Directors at the Federal Reserve’s district banks said last month U.S. housing was helping to generate moderate economic growth amid risks from fiscal cutbacks and high unemployment.
“Directors viewed economic activity as continuing to expand at a moderate pace,” according to minutes released today in Washington summarizing the discussions. “Overall, directors continued to see downside risks to the outlook from the elevated unemployment rate and ongoing fiscal constraints.”
Data released today underscore that the economy is gaining strength. Assembly lines in the U.S. churned out more automobiles and computers last month, pointing to a rebound in manufacturing. Output at factories, mines and utilities climbed 0.3 percent, the biggest advance since February, after being little changed in May, according to Fed data. Another report showed homebuilders this month were the most confident in seven years.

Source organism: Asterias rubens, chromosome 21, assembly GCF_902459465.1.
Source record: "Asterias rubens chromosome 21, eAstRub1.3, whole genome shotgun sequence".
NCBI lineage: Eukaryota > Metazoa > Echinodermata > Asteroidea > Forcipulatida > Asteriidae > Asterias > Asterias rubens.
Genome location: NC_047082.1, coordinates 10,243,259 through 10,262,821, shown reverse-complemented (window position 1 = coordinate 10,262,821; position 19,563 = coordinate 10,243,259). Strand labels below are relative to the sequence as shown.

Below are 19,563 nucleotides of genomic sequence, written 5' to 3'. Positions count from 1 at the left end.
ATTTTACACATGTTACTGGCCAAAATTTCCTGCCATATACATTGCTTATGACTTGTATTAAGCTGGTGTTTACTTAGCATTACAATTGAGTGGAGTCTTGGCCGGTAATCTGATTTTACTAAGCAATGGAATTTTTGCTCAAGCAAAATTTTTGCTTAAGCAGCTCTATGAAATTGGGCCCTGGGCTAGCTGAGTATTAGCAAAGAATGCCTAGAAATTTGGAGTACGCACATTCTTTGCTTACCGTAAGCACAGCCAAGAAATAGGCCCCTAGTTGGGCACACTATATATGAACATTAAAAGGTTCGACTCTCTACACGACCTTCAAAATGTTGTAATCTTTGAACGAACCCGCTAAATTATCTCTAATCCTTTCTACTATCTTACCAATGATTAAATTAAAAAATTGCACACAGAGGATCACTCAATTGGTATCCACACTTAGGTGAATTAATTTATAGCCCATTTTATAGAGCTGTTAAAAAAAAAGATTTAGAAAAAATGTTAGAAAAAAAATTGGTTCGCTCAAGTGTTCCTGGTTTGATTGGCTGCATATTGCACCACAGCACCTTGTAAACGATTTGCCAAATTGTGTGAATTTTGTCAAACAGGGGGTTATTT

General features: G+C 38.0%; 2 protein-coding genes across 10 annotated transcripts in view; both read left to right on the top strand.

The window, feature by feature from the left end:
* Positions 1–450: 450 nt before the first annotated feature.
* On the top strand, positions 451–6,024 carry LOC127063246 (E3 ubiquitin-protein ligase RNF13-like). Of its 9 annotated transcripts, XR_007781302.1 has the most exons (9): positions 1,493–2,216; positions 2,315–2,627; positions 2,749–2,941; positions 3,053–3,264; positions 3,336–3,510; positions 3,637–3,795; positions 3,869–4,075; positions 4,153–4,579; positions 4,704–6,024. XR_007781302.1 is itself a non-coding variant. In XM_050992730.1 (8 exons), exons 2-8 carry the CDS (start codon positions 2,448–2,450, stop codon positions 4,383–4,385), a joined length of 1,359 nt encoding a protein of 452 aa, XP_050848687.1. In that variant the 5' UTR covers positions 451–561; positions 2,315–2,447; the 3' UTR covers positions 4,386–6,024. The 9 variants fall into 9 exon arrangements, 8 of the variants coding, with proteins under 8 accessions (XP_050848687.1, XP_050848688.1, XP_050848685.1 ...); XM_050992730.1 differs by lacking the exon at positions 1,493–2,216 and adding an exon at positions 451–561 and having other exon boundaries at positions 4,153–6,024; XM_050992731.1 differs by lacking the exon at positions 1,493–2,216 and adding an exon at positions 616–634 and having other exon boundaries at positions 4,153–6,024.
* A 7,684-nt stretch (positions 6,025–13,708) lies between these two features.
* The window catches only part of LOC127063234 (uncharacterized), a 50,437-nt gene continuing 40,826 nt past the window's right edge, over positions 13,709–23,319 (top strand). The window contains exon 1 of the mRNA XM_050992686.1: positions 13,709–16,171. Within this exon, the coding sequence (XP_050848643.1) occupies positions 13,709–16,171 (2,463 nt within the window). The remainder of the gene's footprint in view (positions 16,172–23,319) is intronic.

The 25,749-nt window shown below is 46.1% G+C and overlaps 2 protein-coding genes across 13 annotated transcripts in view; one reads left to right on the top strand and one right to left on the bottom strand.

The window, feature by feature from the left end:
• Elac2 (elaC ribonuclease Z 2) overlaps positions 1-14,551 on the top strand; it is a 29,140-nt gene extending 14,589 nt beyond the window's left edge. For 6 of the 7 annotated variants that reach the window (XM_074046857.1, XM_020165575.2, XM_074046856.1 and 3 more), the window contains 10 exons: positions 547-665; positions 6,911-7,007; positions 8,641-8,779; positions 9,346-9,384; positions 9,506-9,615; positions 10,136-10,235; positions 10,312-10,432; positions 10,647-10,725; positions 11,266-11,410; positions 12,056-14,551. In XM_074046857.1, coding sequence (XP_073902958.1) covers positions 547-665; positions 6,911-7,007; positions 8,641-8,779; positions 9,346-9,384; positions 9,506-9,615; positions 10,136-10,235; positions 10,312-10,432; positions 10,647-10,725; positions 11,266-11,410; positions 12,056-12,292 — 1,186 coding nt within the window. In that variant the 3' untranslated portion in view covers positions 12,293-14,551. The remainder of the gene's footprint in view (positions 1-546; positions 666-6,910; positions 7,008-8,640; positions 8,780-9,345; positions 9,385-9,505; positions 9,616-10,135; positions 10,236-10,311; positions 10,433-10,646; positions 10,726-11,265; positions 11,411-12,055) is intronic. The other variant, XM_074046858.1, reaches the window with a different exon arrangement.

The minutes summarize discussions among board members at the 12 regional reserve banks as they consider whether the Fed should alter the discount rate that it charges on emergency lending. The discussions were considered by the Fed’s Washington-based Board of Governors at meetings on May 13, June 3 and June 17. The board made no change to the discount rate, which has been at 0.75 percent since February 2010.
Directors at the district banks in Kansas City and Philadelphia last month requested a quarter percentage-point increase in the discount rate to 1 percent, while directors at the other 10 banks voted to keep the rate unchanged.